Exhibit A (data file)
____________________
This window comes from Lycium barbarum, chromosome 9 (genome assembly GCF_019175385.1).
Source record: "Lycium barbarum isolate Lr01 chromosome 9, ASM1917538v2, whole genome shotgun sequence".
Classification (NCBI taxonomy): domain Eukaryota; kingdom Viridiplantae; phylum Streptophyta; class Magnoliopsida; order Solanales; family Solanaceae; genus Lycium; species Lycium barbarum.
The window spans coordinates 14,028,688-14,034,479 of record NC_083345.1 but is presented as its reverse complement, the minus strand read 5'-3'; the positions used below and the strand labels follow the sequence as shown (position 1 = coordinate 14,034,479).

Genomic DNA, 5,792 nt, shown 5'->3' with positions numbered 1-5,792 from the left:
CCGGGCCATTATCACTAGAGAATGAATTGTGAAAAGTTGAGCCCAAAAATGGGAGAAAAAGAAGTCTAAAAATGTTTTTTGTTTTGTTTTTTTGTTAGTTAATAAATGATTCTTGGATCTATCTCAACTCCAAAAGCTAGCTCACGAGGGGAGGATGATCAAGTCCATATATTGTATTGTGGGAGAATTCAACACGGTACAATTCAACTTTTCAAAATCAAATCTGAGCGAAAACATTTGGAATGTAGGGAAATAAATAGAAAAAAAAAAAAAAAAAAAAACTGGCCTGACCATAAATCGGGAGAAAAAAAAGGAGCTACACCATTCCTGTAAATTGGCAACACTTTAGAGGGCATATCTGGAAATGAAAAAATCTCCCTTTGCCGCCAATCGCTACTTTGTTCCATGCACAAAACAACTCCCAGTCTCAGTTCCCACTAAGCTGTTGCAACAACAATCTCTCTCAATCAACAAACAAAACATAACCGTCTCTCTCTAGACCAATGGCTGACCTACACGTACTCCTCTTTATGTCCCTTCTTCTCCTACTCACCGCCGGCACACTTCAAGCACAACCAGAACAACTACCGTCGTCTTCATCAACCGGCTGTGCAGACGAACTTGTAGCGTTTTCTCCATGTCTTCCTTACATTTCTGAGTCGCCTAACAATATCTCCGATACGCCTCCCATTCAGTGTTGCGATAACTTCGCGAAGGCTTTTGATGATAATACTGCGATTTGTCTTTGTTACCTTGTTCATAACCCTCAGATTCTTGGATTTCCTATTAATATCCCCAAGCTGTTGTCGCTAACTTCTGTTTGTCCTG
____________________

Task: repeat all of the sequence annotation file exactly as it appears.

This window comes from Lycium barbarum, chromosome 9 (genome assembly GCF_019175385.1).
Source record: "Lycium barbarum isolate Lr01 chromosome 9, ASM1917538v2, whole genome shotgun sequence".
Classification (NCBI taxonomy): domain Eukaryota; kingdom Viridiplantae; phylum Streptophyta; class Magnoliopsida; order Solanales; family Solanaceae; genus Lycium; species Lycium barbarum.
The window spans coordinates 14,028,688-14,034,479 of record NC_083345.1 but is presented as its reverse complement, the minus strand read 5'-3'; the positions used below and the strand labels follow the sequence as shown (position 1 = coordinate 14,034,479).

Genomic DNA, 5,792 nt, shown 5'->3' with positions numbered 1-5,792 from the left:
CCGGGCCATTATCACTAGAGAATGAATTGTGAAAAGTTGAGCCCAAAAATGGGAGAAAAAGAAGTCTAAAAATGTTTTTTGTTTTGTTTTTTTGTTAGTTAATAAATGATTCTTGGATCTATCTCAACTCCAAAAGCTAGCTCACGAGGGGAGGATGATCAAGTCCATATATTGTATTGTGGGAGAATTCAACACGGTACAATTCAACTTTTCAAAATCAAATCTGAGCGAAAACATTTGGAATGTAGGGAAATAAATAGAAAAAAAAAAAAAAAAAAAAACTGGCCTGACCATAAATCGGGAGAAAAAAAAGGAGCTACACCATTCCTGTAAATTGGCAACACTTTAGAGGGCATATCTGGAAATGAAAAAATCTCCCTTTGCCGCCAATCGCTACTTTGTTCCATGCACAAAACAACTCCCAGTCTCAGTTCCCACTAAGCTGTTGCAACAACAATCTCTCTCAATCAACAAACAAAACATAACCGTCTCTCTCTAGACCAATGGCTGACCTACACGTACTCCTCTTTATGTCCCTTCTTCTCCTACTCACCGCCGGCACACTTCAAGCACAACCAGAACAACTACCGTCGTCTTCATCAACCGGCTGTGCAGACGAACTTGTAGCGTTTTCTCCATGTCTTCCTTACATTTCTGAGTCGCCTAACAATATCTCCGATACGCCTCCCATTCAGTGTTGCGATAACTTCGCGAAGGCTTTTGATGATAATACTGCGATTTGTCTTTGTTACCTTGTTCATAACCCTCAGATTCTTGGATTTCCTATTAATATCCCCAAGCTGTTGTCGCTAACTTCTGTTTGTCCTG